Without a doubt, homelessness is prevalent in the San Diego area. One of the populations that is most significantly affected by homelessness is the veteran community. Kelly Luisi, the founder of the Homeless Veterans of San Diego, is working to change that.
Kelly Luisi has always been passionate about helping veterans and their families after her brother was killed serving in Iraq. Now, she leads a nonprofit out of VANC, so she can support veterans who are homeless. Through the Homeless Veterans of San Diego, she leads programs to help veterans get back on their feet, navigate the VA system, and be hired for jobs. In this conversation, she and Mike discuss how he and VANC were instrumental in helping her establish her nonprofit, what programs her organization offers, and how they help veterans thrive.
Helping Veterans Remember their Purpose, Maintain their Motivation, & Sustain their Drive
Kelly Luisi has always been a proud supporter of our military veterans. After her brother, Sgt. Kyle Colnot, was killed in Iraq in 2006, she founded her first nonprofit, Our Fallen Soldier, which helps fallen soldiers’ families.
Then, in 2017, she volunteered at the North County Veterans Stand Down. It was there that she recognized how significant the homeless crisis had become in San Diego. “I went home from that experience and realized I needed to do more,” Kelly recalls. “I decided to found the Homeless Veterans of San Diego.”
The Homeless Veterans of San Diego is based out of VANC, which has allowed Kelly to have a private place to work and engage with clients. Instead of having veterans work with just one case manager, the Homeless Veterans of San Diego offers an entire team to support every veteran struggling with homelessness. These Care Teams provide the “scaffolding” to build veterans back up and give them renewed hope.
They offer support as they help veterans navigate legal issues and receive their VA benefits. The Care Teams advocate on veterans’ behalf, so that they can get connected with programs that can help meet their needs, such as housing, medical services, and more. Most importantly, they focus on the root of the problem the veteran is facing, whether it’s an addiction, PTSD, a traumatic brain injury, or the false belief that they did not serve heroically.
“I think that some veterans who didn't serve over in Iraq or Afghanistan or Vietnam or Kuwait or Korea—I mean all these different areas that we've encountered—they have a shame that they carry with them that they weren't there with some of the other guys that they may have served with. So first, we try to get them to become really comfortable and prideful in what they did for our country,” Kelly explains. “Our goal at Homeless Veterans of San Diego is to really engage with our veterans, know who they are and kind of what makes them tick or what has stopped their clock and is not allowing them to move forward.”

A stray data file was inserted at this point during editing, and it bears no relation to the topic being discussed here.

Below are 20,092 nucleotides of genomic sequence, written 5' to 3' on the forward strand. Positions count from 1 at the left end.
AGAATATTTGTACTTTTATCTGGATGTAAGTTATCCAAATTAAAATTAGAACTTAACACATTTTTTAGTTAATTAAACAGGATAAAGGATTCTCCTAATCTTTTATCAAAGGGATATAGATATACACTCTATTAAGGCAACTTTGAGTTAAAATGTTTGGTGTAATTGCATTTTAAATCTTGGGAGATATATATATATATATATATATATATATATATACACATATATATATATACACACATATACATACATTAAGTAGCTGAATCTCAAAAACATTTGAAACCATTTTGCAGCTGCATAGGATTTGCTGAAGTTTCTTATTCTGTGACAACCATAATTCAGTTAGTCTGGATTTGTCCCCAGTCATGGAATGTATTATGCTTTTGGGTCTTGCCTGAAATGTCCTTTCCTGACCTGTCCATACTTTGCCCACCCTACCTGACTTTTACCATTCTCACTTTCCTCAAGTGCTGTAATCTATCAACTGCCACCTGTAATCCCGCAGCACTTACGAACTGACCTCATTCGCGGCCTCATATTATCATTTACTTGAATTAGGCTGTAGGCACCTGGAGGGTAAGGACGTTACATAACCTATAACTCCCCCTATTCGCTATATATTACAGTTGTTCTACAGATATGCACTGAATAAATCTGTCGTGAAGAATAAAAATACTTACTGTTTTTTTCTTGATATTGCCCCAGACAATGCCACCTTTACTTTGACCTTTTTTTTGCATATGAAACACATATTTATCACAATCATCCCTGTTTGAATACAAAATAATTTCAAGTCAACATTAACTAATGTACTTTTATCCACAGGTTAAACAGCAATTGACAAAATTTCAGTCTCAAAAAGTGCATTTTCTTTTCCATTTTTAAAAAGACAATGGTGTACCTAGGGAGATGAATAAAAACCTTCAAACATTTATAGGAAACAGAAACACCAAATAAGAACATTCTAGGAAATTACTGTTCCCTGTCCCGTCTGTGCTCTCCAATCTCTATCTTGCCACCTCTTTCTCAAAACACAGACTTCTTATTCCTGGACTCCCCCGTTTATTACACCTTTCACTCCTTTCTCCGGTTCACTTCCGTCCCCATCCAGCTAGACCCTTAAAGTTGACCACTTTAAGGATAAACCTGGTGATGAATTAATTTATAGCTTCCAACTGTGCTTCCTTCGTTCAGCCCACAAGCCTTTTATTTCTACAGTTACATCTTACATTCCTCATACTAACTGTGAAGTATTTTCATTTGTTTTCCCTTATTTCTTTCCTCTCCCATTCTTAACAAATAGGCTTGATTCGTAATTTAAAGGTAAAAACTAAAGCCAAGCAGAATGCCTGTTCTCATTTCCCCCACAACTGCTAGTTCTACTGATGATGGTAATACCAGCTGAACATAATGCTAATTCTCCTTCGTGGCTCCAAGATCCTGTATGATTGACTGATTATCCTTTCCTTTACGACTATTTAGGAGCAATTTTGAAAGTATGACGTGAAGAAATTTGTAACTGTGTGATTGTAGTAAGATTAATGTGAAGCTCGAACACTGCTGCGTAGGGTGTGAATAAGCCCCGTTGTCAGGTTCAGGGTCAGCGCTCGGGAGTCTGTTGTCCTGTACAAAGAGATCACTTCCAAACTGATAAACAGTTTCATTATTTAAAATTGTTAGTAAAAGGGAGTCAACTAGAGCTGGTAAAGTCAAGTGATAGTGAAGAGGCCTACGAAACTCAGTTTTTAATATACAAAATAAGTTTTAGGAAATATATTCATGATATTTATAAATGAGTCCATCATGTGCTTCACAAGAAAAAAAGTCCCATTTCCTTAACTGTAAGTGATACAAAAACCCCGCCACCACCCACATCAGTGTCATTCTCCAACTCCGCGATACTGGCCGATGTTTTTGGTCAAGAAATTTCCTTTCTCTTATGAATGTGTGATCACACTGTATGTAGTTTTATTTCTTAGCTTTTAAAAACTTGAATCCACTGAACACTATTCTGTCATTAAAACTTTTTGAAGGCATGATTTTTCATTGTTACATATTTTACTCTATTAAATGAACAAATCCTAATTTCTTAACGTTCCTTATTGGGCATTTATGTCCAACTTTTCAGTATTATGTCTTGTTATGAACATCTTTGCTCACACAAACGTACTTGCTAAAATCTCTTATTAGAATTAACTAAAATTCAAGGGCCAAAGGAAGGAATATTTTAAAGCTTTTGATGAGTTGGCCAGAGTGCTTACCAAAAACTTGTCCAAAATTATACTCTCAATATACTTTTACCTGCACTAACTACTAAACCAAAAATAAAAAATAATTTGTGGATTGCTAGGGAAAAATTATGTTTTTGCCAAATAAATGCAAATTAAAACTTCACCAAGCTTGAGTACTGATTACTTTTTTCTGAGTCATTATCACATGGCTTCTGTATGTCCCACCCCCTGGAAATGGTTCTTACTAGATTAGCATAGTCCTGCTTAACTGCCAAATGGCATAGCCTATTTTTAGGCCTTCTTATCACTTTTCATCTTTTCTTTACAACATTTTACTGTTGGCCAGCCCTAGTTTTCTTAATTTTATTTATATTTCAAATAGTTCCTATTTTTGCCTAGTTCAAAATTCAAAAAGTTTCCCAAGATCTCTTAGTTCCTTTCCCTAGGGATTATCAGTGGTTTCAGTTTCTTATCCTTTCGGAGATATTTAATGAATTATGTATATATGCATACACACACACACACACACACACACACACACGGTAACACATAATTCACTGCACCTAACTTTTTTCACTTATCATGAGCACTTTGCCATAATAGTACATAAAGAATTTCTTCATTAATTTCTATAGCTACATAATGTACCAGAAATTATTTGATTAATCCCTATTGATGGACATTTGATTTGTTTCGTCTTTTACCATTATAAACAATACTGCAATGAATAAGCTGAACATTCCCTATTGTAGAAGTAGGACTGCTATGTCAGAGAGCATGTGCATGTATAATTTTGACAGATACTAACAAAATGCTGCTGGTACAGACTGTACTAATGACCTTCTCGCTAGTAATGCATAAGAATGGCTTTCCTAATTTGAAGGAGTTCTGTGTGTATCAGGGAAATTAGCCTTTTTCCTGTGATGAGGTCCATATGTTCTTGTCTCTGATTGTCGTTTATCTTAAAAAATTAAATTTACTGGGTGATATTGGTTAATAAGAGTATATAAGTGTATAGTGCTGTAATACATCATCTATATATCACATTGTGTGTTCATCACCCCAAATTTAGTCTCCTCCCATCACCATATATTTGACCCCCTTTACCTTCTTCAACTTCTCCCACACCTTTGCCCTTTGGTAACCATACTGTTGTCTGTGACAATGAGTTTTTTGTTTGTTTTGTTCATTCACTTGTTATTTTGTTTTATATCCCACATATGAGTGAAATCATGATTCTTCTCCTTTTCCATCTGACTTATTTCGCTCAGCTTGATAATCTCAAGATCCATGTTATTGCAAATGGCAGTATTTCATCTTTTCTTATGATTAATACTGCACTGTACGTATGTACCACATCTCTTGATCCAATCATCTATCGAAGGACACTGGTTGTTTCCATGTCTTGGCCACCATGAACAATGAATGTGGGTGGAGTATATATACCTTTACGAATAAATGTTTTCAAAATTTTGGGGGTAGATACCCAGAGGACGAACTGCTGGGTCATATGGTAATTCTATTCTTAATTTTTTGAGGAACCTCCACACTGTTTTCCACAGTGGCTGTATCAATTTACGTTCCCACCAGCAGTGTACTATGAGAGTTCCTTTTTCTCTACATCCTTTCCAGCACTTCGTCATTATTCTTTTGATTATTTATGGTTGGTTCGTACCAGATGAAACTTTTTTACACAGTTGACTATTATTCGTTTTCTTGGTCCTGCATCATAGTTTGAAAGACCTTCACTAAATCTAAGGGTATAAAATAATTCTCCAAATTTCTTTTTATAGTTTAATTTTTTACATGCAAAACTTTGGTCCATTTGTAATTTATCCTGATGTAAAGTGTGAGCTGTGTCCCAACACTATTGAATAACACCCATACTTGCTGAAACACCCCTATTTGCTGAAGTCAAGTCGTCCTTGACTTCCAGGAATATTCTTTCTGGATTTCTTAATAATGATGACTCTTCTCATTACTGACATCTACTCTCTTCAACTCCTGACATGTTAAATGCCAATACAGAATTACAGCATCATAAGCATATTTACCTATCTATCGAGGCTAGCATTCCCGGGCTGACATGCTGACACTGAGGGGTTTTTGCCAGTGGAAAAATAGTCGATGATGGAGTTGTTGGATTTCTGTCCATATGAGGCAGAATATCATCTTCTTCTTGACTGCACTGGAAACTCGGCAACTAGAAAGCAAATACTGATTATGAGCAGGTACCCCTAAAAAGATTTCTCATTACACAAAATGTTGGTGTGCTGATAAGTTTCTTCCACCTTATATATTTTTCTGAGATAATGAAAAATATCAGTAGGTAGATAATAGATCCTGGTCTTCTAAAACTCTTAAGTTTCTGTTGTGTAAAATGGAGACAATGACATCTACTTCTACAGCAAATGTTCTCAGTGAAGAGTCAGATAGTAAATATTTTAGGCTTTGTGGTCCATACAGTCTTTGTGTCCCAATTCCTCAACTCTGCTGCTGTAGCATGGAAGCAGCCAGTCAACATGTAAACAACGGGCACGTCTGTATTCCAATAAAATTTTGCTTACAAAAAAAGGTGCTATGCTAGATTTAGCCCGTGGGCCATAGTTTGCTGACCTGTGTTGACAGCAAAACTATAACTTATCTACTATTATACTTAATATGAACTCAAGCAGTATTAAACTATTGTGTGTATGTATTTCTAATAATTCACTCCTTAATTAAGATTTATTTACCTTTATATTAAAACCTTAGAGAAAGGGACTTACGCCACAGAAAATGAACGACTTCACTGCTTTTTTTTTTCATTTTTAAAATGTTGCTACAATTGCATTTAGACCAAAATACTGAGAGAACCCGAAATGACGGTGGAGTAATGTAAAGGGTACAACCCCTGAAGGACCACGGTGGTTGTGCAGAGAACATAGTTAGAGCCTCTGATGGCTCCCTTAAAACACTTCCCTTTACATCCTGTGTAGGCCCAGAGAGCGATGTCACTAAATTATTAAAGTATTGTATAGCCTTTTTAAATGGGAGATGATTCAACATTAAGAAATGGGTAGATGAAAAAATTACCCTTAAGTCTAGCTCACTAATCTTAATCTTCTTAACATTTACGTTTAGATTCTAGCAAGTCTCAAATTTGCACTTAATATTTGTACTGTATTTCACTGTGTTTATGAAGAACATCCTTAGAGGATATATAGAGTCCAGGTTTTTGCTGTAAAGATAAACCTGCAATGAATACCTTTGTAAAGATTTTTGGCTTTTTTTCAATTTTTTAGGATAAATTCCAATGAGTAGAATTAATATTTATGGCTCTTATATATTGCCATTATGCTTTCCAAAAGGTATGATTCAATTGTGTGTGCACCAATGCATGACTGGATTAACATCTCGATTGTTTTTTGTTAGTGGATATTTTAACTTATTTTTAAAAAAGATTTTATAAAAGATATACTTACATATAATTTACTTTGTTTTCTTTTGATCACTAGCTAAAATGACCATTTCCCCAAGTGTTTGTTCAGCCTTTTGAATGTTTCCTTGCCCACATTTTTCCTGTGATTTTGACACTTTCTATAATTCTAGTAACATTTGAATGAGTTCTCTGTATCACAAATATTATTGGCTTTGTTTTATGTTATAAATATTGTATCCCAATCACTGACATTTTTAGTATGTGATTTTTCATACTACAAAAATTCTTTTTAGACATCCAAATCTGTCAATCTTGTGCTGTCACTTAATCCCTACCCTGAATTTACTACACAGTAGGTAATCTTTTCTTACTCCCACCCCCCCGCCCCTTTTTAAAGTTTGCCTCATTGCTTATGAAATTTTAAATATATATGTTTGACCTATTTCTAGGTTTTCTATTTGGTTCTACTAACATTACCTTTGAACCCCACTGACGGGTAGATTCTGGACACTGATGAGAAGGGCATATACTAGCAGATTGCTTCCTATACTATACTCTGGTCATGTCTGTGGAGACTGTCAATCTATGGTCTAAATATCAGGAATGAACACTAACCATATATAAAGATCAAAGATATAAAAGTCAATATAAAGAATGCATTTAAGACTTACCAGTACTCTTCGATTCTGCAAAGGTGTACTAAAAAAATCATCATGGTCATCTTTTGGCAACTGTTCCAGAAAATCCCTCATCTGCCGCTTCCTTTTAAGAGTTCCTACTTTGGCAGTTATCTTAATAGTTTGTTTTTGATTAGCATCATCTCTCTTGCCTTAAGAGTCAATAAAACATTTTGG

In addition to this, they also focus on three major elements in every veteran’s life: purpose, motivation, and drive.
- Purpose: Purpose is the number one concern of the Care Teams. They figure out what is in each veteran’s core, what they aspired to be before they joined the military, and where their disengagement with the world, society, or themselves comes from.
- Motivation: Next, they determine what makes each veteran desire to move forward. Oftentimes, that motivating factor is a child, a spouse, or a parent. The Care Teams offer mentoring calls to help veterans stay motivated, as well as a quote of the week that they use to implement an action plan.
- Drive: Finally, the Care Teams provide weekly action plans for every veteran, so that they have a specific path to accomplish their goals. With these plans, they also connect them with people they can talk with to encourage them and hold them accountable.
Once they have helped veterans focus on each of these key factors, they encourage them to engage in their job placement program. Through this program, they help veterans build their resumes, boost their self-confidence, learn how to ace their interviews, and connect them with employers through job fairs and networking.
Certainly, the demand for the services that the Homeless Veterans of San Diego provides has skyrocketed, particularly due to the COVID pandemic.
“I always say homelessness doesn't have a time clock and it doesn't end at five o'clock or on the weekends,” Kelly says. This is what has led her to be personally accessible 24/7. Anyone who wants to get in touch with her or requires assistance can call her directly at (760) 214-1122.
If you or someone you know wants to get involved with helping the Homeless Veterans of San Diego, click on the link below!
Did you like what you heard? This show is produced by Imagine Podcasting dba Heard Not Seen Media, Inc. For more, visit Imagine Podcasting.